|ICC Chief Prosecutor Luis Moreno-Ocampo said Uhuru Kenyatta facilitated the attacks. [Reuters]
The International Criminal Court (ICC) prosecution office has named six Kenyans, including the deputy prime minister and finance minister, for allegedly masterminding the country's worst post-independence bloodletting that claimed at least 1,200 lives.
Uhuru Kenyatta, the finance minister, and William Ruto, a former minister, had been widely suspected of involvement in the violence before The Hague-based ICC named them, according to Kenyan media.
Ruto had told Al Jazeera a day before the ICC announcement: "I will defend myself against any unfair treatment".
Announcing names of the suspects on Wednesday, Luis Moreno-Ocampo, the chief ICC prosecutor, said that "members of the government also committed crimes".
"We identified two individuals. The first is Francis Muthaura," Moreno-Ocampo said.
He said Muthaura was chairman of the National Security Advisory Committee and that he authorised police to use excessive force against civilians in Kisumu and Kibera, Kenya's sprawling slum area.
Al Jazeera's Mohammed Adow, reporting from Nairobi, said Luis Moreno-Ocampo's move has "polarised opinion" in Kenya.
"There are those who support him for bringing justice to victims of post-election unrest, however, there are others who say he is playing politics," he said.
"This move is expected to have huge ramifications on Kenya's political platform."
'Shooting and killing'
"They were shooting and killing people [that] they didn't identify as supporters of the [opposition] Orange Democratic Party," said Moreno-Ocampo.
"The second tactic was to make an arrangement with Mungiki [a group said to be allied with Kenya's largest and most powerful Kikuyu tribe] and let them attack civilians."
He said the attacks were "facilitated by Kenyatta, who was the focal point between the Mungiki and the Party of National Unity (PNU)".
Kenyatta is a son of Kenya's independence leader, Jomo Kenyatta, and one of Kenya's most influential political figures.
Moreno-Ocampo said: "Mr Kenyatta's role was to facilitate the activities of Mungiki and Muthaura and to let them commit the crimes."
The prosecutor said the suspects "were still innocent" and that the ICC was still presenting the evidence before the judge decides.
A Kenyan journalist, Joshua Arap Sango, was also named among the key suspects "and he was involved in the planning of this operation," Moreno-Ocampo said.
Others suspects include Henry Kosgey, a former MP, and Mohammed Hussein Ali, the country's former police chief.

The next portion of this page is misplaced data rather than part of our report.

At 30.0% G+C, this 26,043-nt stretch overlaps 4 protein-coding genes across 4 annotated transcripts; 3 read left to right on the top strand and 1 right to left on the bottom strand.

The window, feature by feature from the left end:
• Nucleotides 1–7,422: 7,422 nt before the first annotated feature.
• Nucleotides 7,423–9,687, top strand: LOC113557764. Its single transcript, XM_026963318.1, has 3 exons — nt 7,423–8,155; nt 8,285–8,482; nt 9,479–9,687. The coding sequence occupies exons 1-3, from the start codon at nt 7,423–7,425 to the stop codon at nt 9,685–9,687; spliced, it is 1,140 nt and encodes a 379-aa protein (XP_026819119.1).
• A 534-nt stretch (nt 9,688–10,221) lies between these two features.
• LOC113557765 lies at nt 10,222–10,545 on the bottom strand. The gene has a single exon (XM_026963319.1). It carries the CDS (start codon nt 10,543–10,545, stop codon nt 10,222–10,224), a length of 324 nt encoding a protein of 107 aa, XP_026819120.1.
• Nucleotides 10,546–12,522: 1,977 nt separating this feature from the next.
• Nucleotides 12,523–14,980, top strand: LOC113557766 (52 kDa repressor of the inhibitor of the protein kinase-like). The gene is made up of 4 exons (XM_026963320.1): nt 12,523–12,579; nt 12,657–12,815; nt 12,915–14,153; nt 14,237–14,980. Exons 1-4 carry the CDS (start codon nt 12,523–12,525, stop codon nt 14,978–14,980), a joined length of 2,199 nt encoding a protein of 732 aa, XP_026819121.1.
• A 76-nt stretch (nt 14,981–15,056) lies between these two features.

The Hague-based court took charge of trying key suspects following a disputed presidential election in December 2007.
The failure by the Kenyan government to set up a local tribunal last year in line with agreements that ended the chaos paved the way for the ICC to seek to bring the perpetrators to justice.
Earlier this month, the prosecutor said he had wrapped up his investigations and was going to ask the ICC judges to issue summonses for the suspects.
Al Jazeera's Andrew Simmons, reporting from The Hague, said "it will be a process that could last weeks and the judges will return early in the new year to follow up on those summonses".
"They can issue arrest warrants [and] there are concerns that there could be a backlash of violence in Kenya ... but here the situation for the prosecutor is straightforward," Simmons said.
"He says that if they do not voluntarily come to The Hague to appear before the court, he will then issue arrest warrants."
Although Kenya has repeatedly assured the ICC prosecutor of its co-operation, Wednesday's announcement appears to have rattled the political class.
In a knee-jerk reaction, the government announced it was launching a local investigation.
"Kenya's national interests of peace and security, political stability, national reconciliation and comprehensive justice for all victims of post-election violence cannot be achieved without a local judicial mechanism," a statement from president's office said on Monday.
"Consequently, irrespective of what transpires at the ICC on Wednesday 15th December, 2010 and in view of the fact that ICC is only a court of last resort, the government will establish a local judicial mechanism ..."
But observers said the planned tribunal could not be taken seriously, pointing out that legislators twice thwarted efforts to form the tribunal.
Mwalimu Mati of the Kenyan anti-graft watchdog Mars Group said: "I don't believe that Kenyans are taking it very seriously because they know it would take a while to actually pass the law to make this court a reality.
"Kenyans are hoping that we will see some level of accountability especially for the high-level masterminds who in Kenya's past have always enjoyed political impunity," he said.
Kenya will be the ICC's fourth African case after Sudan, Democratic Republic of Congo and Uganda's Lord's Resistance Army top rebels whose charges mainly concern genocide crimes, war crimes and crimes against humanity.
The ICC, which started operating in the Hague in 2002, is the world's only independent, permanent tribunal with the jurisdiction to try genocide, crimes against humanity and war crimes.
Kenya was plunged into its worst post-independence violence after the December 27, 2007 general elections in which then opposition chief Odinga accused Kibaki of rigging his re-election.
What began as political riots soon turned into ethnic killings targeting President Kibaki's Kikuyu tribe, who then launched reprisal attacks in which homes were torched, people hacked to death and at least 600,000 forced to flee their homes.
The violence was brought to an end after Kibaki and Odinga agreed to work in a power-sharing government under a deal brokered by former UN chief Kofi Annan.